The Don Rowe Blog

To Inverter/Charger or Not to Inverter/Charger – Do I Really Need a Combo Unit?

posted by Patrick Fallon

Xantrex 815-3012 Freedom SW 3000 Inverter/Charger

So, you’ve determined you need an inverter for your new build, or perhaps you are looking to upgrade the current system you have, but do you need an all-in-one inverter/charger system? Let’s start with explaining what an inverter/charger is. It is essentially an inverter, transfer relay, and converter/charger built into one unit. An inverter/charger is wired up to your batteries and has wiring for AC input teamed with an internal transfer relay. This relay recognizes when AC power is available then it automatically bypasses the inverter and supplies your loads directly with the incoming AC power. During this time the converter/charger will start supplying a charge to your batteries. The charger will then shut down and the transfer relay will switch back to inverter power when unplugged. Let’s discuss the benefits for three different types of applications, RV/Boat, house, and work vehicle.

RV and Boat

In terms of an inverter application, a boat and an RV are the same. They both have the potential for shore power, an onboard generator and preexisting components, such as built-in converter. If you are in a scenario where there will not be another AC source, i.e. generator or shore power, then there is no advantage to an inverter/charger. It’s fairly safe to say that if you’re doing a new build from ground zero, an inverter/charger is the way to go. Without an all-in-one system you are left to manually track what AC power you have available. However, you do not want AC power available on the same circuit as a standalone inverter as this will result in a damaged inverter. You also have to be sure that the separate converter is never powered by the inverter as this will result in quicker battery drain. If you’re upgrading or adding an inverter to your preexisting system that already has a converter, consider the implication that the converter cannot be powered by the AC circuit the inverter supplies. Beyond the automatic features and the efficiency of an inverter/charger, there are a number of monitoring and adjustment features you can dial in to improve performance. Inverter/chargers either come with, or have an optional remote panel that allows you to monitor you usage and battery voltage. This panel can also allow you to set parameters such as battery type, battery bank size, and AC input restrictions. These parameters ensure you are getting optimized performance and charging, which leads to longer battery life.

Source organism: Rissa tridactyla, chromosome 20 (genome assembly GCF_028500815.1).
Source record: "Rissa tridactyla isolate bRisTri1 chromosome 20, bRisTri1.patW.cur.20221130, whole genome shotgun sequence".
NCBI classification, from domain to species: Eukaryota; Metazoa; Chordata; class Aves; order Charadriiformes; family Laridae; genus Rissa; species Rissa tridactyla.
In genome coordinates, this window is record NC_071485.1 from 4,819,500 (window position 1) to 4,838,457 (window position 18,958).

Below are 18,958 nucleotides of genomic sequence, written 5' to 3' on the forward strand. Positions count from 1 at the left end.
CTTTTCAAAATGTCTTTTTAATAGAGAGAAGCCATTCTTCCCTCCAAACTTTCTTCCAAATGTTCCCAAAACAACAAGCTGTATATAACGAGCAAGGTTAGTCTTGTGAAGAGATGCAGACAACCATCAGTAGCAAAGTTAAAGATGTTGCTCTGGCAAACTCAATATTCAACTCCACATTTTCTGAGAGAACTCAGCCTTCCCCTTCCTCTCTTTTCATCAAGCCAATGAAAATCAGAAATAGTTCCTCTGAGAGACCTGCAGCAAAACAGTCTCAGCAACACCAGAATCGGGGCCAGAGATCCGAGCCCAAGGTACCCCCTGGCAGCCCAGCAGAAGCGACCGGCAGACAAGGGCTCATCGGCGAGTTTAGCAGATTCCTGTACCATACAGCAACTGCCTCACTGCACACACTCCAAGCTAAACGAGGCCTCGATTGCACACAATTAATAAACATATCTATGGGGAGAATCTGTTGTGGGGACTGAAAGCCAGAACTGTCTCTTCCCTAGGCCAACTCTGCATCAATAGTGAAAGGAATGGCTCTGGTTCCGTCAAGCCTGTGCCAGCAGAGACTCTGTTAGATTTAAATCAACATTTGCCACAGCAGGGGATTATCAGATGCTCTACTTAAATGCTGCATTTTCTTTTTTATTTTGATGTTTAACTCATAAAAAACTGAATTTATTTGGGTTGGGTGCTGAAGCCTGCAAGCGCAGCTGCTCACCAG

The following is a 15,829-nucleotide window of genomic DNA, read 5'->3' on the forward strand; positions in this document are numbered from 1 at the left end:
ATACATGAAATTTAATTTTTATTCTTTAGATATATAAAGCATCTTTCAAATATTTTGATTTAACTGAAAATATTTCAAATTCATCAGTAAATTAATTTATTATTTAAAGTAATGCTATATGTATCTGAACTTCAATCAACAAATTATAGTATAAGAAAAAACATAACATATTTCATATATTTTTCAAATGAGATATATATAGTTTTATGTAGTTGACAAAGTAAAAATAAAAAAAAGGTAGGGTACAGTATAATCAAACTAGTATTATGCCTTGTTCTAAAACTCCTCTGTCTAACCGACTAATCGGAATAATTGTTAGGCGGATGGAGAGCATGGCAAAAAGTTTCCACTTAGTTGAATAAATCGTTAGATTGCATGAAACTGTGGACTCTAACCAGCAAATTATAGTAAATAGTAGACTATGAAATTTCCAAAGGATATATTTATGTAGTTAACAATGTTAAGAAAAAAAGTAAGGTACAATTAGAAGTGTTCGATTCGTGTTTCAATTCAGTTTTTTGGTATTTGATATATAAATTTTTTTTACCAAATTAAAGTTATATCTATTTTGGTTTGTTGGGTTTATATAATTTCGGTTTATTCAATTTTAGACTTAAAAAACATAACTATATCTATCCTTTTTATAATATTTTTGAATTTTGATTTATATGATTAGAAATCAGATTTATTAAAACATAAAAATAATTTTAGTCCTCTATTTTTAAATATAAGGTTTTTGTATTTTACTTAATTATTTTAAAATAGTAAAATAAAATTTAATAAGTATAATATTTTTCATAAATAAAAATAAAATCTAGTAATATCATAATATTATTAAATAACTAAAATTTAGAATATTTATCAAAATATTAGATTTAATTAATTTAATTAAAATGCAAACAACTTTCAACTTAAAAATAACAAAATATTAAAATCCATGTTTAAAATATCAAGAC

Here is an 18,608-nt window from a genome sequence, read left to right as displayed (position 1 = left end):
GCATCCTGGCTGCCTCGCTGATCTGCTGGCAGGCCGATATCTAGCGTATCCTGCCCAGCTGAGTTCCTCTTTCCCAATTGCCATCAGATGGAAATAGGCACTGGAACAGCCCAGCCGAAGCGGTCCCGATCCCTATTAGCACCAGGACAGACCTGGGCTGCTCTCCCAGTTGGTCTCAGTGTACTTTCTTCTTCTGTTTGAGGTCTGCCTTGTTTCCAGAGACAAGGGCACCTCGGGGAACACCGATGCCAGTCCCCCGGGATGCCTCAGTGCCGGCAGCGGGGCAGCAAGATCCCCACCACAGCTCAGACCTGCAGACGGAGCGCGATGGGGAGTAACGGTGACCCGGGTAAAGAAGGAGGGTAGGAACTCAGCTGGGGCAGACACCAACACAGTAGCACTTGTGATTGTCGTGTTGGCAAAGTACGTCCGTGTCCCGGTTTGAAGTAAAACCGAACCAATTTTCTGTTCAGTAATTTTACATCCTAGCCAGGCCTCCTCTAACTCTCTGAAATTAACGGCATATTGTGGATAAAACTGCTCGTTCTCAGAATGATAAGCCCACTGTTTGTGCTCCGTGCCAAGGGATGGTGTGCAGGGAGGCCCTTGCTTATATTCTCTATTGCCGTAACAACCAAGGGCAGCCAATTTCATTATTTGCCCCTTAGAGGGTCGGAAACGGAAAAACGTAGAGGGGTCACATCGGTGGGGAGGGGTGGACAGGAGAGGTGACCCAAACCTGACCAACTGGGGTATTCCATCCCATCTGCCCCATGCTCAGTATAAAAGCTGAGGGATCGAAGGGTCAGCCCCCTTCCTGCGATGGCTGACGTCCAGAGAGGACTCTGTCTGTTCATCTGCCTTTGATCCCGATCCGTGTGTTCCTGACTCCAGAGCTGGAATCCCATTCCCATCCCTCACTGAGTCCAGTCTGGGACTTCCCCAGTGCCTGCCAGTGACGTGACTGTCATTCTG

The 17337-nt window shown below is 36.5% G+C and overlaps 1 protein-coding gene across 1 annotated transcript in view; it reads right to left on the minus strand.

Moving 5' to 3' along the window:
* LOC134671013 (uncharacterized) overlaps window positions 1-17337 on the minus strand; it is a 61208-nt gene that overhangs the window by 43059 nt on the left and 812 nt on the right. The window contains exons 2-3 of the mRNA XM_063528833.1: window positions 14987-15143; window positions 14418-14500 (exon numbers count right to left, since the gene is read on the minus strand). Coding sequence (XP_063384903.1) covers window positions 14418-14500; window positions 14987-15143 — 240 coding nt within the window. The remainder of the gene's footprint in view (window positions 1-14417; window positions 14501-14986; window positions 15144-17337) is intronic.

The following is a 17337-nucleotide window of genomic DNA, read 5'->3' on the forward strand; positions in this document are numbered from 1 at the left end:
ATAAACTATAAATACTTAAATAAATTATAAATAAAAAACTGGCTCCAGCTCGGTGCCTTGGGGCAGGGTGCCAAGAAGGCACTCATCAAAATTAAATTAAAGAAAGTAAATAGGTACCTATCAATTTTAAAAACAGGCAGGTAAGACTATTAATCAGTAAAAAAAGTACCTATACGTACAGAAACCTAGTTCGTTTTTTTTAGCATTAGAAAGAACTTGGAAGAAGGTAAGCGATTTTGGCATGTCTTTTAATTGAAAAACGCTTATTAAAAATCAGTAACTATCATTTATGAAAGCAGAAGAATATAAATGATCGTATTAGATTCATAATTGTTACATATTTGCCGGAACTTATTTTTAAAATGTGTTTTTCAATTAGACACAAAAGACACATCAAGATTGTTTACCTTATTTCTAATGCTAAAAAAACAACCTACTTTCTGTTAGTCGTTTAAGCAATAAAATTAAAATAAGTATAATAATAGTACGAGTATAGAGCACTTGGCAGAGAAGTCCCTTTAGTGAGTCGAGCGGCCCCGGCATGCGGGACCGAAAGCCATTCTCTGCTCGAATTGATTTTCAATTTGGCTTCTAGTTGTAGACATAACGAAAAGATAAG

Most homes do not come with an inverter already installed, so we are likely looking at a new build. A home installation can be broken down into two categories, off-grid and emergency backup. In an off-grid scenario there could be an onsite generator, but if renewable energy is your only source of power generation an inverter/charger would provide very little benefit. With a generator the inverter/charger provides greater efficiency while charging because you are not only charging while the generator is producing power, but you are also supplying your loads, thus resulting in a faster recharge time. Generators require maintenance and fuel, so utilize as much generator power as you can when running it. Emergency backup is an excellent match for an inverter/charger system. Isolate your crucial devices for back up and wire the inverter/charger for those devices. As long as grid power is stable, the grid power will be passed through to your devices while the built in battery charger will keep your battery source topped and ready for an outage. When grid power goes down, your crucial devices will automatically be power by the inverter until either grid power returns or battery power is drained down. In situations where outages span multiple days to multiple weeks, a generator may be required for occasional charging.

Work Vehicle

In many cases a generator for your work vehicle can be replaced by a silent, clean working inverter, but why go with an inverter/charger? With a standalone inverter and auxiliary battery bank you must carry another device to eventually charge your batteries back up. What happens when you get to a job site where power is provided? Do you continue to use you battery power or unplug you necessary equipment to switch over to site power? With an inverter/charger you can rig up the work vehicle with all of your devices where and how you like them, and prep the input for an easy plug in at job sites. This way you can simply plug your work vehicle in when site power is available, or run off battery power when it is not. Just plug in at the end of your work day and the batteries will charge overnight preparing you for the following work day. As an added tip, get a charge isolator and use the alternator power while driving to the next job to charge that auxiliary batteries back up.

Consider your application; does the automatic switching and charging improve power needs? Inverter/chargers are a great fit for many applications and offer benefits beyond what a standalone inverter can. Does it fit yours? If you need any advice or have any questions, please contact us at 800-367-3019 or post a comment below.

Comments are closed.